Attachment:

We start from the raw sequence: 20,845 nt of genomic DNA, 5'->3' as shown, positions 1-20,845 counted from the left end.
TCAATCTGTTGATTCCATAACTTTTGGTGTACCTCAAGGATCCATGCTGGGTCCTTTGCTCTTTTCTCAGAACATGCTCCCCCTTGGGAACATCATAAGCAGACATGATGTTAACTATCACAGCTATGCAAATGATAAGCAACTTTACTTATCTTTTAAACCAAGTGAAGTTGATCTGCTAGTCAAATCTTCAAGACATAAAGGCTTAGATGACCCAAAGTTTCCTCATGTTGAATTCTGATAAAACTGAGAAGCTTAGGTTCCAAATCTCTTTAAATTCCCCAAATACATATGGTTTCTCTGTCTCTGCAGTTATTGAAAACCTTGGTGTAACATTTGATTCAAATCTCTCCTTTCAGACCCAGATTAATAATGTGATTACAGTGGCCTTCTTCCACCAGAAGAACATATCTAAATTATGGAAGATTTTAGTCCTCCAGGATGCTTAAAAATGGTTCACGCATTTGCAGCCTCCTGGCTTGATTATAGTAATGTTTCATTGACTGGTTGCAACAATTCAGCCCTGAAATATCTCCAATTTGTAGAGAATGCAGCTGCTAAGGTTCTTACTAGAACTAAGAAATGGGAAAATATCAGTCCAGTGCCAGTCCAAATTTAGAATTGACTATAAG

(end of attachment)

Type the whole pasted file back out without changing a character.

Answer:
We start from the raw sequence: 20,845 nt of genomic DNA, 5'->3' as shown, positions 1-20,845 counted from the left end.
TCAATCTGTTGATTCCATAACTTTTGGTGTACCTCAAGGATCCATGCTGGGTCCTTTGCTCTTTTCTCAGAACATGCTCCCCCTTGGGAACATCATAAGCAGACATGATGTTAACTATCACAGCTATGCAAATGATAAGCAACTTTACTTATCTTTTAAACCAAGTGAAGTTGATCTGCTAGTCAAATCTTCAAGACATAAAGGCTTAGATGACCCAAAGTTTCCTCATGTTGAATTCTGATAAAACTGAGAAGCTTAGGTTCCAAATCTCTTTAAATTCCCCAAATACATATGGTTTCTCTGTCTCTGCAGTTATTGAAAACCTTGGTGTAACATTTGATTCAAATCTCTCCTTTCAGACCCAGATTAATAATGTGATTACAGTGGCCTTCTTCCACCAGAAGAACATATCTAAATTATGGAAGATTTTAGTCCTCCAGGATGCTTAAAAATGGTTCACGCATTTGCAGCCTCCTGGCTTGATTATAGTAATGTTTCATTGACTGGTTGCAACAATTCAGCCCTGAAATATCTCCAATTTGTAGAGAATGCAGCTGCTAAGGTTCTTACTAGAACTAAGAAATGGGAAAATATCAGTCCAGTGCCAGTCCAAATTTAGAATTGACTATAAG